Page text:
Biofertilization and Biodegradation by Rhizospheric Fungi

Endophyte and saprobe fungi are considered the most important among rhizospheric fungi by their biofertilization and/or biodegradation abilities. Among endophyte fungi, arbuscular mycorrhiza fungi are considered the most important because their effect on plant growth by the formation of the mutualistic mycorrhizal symbiosis. Besides, the use of other fungal endophytes with biofertilization and biodegradation abilities such as dark septate fungi, ericoids fungi and some saprobe fungi allow us a more extended study on biofertilization and biodegradation processes carried out by fungi in the rhizosphere and open more expectatives of practical application of this fungal research.
The use of the different fungal endophytes together with new plant cultures (including those with potentiality to obtain biodiesel), in presence of agro-industrial residues, will allow us to manage their biofertilizer and biodegradative abilities. Moreover, the possible sinergistic and antagonic interactions between these fungi and other rizosphere inhabitants, such as symbiotic bacteria of the genus Rhizobium and plant root endophytes such as Orobanche and Striga, and their common processes of root colonization and signaling and in their interactions with crop plants are also studied.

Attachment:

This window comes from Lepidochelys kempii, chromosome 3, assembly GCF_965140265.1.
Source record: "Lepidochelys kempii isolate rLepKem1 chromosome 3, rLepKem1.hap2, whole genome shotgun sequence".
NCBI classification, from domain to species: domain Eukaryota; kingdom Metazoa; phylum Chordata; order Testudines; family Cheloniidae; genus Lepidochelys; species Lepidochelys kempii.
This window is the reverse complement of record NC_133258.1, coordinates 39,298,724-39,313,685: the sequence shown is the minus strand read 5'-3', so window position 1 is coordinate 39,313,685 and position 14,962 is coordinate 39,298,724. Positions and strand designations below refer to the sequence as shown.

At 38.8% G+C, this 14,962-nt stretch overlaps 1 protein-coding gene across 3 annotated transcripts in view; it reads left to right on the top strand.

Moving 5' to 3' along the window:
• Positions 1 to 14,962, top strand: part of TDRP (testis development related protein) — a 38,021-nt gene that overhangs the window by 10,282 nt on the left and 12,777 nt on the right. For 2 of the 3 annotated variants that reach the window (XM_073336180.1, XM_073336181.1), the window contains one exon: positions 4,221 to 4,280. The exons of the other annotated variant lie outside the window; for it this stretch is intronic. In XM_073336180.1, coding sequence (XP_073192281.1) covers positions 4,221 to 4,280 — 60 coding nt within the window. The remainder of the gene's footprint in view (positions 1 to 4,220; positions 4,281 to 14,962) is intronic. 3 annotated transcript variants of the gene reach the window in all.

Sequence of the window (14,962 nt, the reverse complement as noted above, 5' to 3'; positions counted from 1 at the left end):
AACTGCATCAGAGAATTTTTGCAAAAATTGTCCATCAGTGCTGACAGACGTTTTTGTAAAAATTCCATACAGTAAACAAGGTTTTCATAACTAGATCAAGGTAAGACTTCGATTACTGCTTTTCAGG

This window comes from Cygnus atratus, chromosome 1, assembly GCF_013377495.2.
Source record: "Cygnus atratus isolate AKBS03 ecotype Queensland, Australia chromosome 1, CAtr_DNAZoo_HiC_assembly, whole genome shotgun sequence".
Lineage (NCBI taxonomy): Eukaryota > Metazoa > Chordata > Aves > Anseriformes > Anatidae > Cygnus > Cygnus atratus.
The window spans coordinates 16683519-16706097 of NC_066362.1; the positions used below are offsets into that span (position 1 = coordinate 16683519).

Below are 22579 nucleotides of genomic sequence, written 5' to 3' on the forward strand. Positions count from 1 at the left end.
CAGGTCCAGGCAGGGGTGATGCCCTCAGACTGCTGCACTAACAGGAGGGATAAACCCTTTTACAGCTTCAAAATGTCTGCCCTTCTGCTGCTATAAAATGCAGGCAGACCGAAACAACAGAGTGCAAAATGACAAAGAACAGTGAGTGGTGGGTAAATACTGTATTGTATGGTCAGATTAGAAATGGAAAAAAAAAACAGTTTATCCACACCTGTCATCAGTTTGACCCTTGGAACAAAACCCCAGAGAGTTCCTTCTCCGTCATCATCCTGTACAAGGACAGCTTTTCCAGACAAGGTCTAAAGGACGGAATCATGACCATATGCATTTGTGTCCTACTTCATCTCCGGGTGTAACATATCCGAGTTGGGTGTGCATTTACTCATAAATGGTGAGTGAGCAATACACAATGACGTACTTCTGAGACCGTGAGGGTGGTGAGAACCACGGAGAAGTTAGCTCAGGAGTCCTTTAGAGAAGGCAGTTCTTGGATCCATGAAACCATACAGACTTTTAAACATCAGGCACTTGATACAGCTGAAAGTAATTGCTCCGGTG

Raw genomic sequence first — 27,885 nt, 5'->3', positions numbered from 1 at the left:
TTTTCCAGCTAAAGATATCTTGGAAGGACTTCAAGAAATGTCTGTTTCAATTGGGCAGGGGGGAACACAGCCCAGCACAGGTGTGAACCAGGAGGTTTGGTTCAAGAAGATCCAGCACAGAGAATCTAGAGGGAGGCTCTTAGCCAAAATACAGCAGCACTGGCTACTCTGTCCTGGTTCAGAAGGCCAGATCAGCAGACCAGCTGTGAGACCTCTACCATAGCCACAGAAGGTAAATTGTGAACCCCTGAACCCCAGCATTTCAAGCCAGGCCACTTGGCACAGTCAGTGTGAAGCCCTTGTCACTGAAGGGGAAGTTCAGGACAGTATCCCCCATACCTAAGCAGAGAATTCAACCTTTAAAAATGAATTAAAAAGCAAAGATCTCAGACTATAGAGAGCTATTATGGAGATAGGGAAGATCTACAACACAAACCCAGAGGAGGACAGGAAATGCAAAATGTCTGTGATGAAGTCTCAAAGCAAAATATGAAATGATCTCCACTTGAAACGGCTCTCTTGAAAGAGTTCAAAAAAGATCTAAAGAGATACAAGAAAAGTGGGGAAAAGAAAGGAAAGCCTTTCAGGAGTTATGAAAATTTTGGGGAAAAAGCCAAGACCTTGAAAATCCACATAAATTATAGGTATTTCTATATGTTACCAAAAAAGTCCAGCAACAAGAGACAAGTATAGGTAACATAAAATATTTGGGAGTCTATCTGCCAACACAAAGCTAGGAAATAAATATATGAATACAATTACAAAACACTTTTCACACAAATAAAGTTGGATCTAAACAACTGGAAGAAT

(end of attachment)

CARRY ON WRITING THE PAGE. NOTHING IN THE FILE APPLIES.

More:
Agro-industrial residues, Antioxidant enzymes, Arbuscular endophytes,Dart septate endophytes, Dry olive mill residue, Ericoids endophytes, Jatropha curcas, Ligninolytic enzymes, Orobanche, Striga, Plant hormones, Plant signals, Rhizobium, Saprobe fungi, Vaccinium corymbosum